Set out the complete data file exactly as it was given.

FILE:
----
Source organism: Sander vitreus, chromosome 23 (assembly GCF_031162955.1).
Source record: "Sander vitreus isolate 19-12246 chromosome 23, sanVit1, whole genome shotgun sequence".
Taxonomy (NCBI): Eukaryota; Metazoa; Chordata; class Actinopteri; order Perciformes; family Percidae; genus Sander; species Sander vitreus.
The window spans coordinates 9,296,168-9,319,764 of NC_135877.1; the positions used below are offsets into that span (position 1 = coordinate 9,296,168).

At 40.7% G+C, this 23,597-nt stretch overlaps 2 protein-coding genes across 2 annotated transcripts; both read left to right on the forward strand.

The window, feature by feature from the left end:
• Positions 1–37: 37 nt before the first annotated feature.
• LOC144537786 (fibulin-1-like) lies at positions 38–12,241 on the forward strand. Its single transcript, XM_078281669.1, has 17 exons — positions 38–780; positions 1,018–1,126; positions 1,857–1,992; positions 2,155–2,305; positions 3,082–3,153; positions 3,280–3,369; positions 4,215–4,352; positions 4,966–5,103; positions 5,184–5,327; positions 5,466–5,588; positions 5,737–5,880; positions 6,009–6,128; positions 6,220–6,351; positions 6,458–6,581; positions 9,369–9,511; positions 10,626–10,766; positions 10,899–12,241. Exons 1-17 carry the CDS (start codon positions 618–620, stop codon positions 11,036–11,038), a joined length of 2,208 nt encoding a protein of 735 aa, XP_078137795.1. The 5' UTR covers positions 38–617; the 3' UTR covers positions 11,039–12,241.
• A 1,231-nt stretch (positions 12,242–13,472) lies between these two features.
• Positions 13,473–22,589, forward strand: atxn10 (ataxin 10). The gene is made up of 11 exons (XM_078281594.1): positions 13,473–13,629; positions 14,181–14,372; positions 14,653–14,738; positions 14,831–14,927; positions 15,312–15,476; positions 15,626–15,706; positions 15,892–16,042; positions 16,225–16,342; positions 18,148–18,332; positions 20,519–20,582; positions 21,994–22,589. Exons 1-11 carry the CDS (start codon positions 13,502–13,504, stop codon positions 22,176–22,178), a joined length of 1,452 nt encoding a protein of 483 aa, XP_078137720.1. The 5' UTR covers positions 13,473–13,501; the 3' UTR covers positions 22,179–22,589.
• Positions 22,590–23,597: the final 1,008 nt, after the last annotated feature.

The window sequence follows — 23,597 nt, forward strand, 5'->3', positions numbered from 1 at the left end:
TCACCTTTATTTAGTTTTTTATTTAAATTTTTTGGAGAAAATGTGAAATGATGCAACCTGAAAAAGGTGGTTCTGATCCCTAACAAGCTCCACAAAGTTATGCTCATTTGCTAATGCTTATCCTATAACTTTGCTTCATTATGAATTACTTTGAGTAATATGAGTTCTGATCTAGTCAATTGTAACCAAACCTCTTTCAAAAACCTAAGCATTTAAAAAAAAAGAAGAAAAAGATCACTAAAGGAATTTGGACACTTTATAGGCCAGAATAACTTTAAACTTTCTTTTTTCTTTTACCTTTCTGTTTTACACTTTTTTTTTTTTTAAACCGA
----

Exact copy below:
Source organism: Sander vitreus, chromosome 23 (assembly GCF_031162955.1).
Source record: "Sander vitreus isolate 19-12246 chromosome 23, sanVit1, whole genome shotgun sequence".
Taxonomy (NCBI): Eukaryota; Metazoa; Chordata; class Actinopteri; order Perciformes; family Percidae; genus Sander; species Sander vitreus.
The window spans coordinates 9,296,168-9,319,764 of NC_135877.1; the positions used below are offsets into that span (position 1 = coordinate 9,296,168).

At 40.7% G+C, this 23,597-nt stretch overlaps 2 protein-coding genes across 2 annotated transcripts; both read left to right on the forward strand.

The window, feature by feature from the left end:
• Positions 1–37: 37 nt before the first annotated feature.
• LOC144537786 (fibulin-1-like) lies at positions 38–12,241 on the forward strand. Its single transcript, XM_078281669.1, has 17 exons — positions 38–780; positions 1,018–1,126; positions 1,857–1,992; positions 2,155–2,305; positions 3,082–3,153; positions 3,280–3,369; positions 4,215–4,352; positions 4,966–5,103; positions 5,184–5,327; positions 5,466–5,588; positions 5,737–5,880; positions 6,009–6,128; positions 6,220–6,351; positions 6,458–6,581; positions 9,369–9,511; positions 10,626–10,766; positions 10,899–12,241. Exons 1-17 carry the CDS (start codon positions 618–620, stop codon positions 11,036–11,038), a joined length of 2,208 nt encoding a protein of 735 aa, XP_078137795.1. The 5' UTR covers positions 38–617; the 3' UTR covers positions 11,039–12,241.
• A 1,231-nt stretch (positions 12,242–13,472) lies between these two features.
• Positions 13,473–22,589, forward strand: atxn10 (ataxin 10). The gene is made up of 11 exons (XM_078281594.1): positions 13,473–13,629; positions 14,181–14,372; positions 14,653–14,738; positions 14,831–14,927; positions 15,312–15,476; positions 15,626–15,706; positions 15,892–16,042; positions 16,225–16,342; positions 18,148–18,332; positions 20,519–20,582; positions 21,994–22,589. Exons 1-11 carry the CDS (start codon positions 13,502–13,504, stop codon positions 22,176–22,178), a joined length of 1,452 nt encoding a protein of 483 aa, XP_078137720.1. The 5' UTR covers positions 13,473–13,501; the 3' UTR covers positions 22,179–22,589.
• Positions 22,590–23,597: the final 1,008 nt, after the last annotated feature.

The window sequence follows — 23,597 nt, forward strand, 5'->3', positions numbered from 1 at the left end:
TCACCTTTATTTAGTTTTTTATTTAAATTTTTTGGAGAAAATGTGAAATGATGCAACCTGAAAAAGGTGGTTCTGATCCCTAACAAGCTCCACAAAGTTATGCTCATTTGCTAATGCTTATCCTATAACTTTGCTTCATTATGAATTACTTTGAGTAATATGAGTTCTGATCTAGTCAATTGTAACCAAACCTCTTTCAAAAACCTAAGCATTTAAAAAAAAAGAAGAAAAAGATCACTAAAGGAATTTGGACACTTTATAGGCCAGAATAACTTTAAACTTTCTTTTTTCTTTTACCTTTCTGTTTTACACTTTTTTTTTTTTTAAACCGA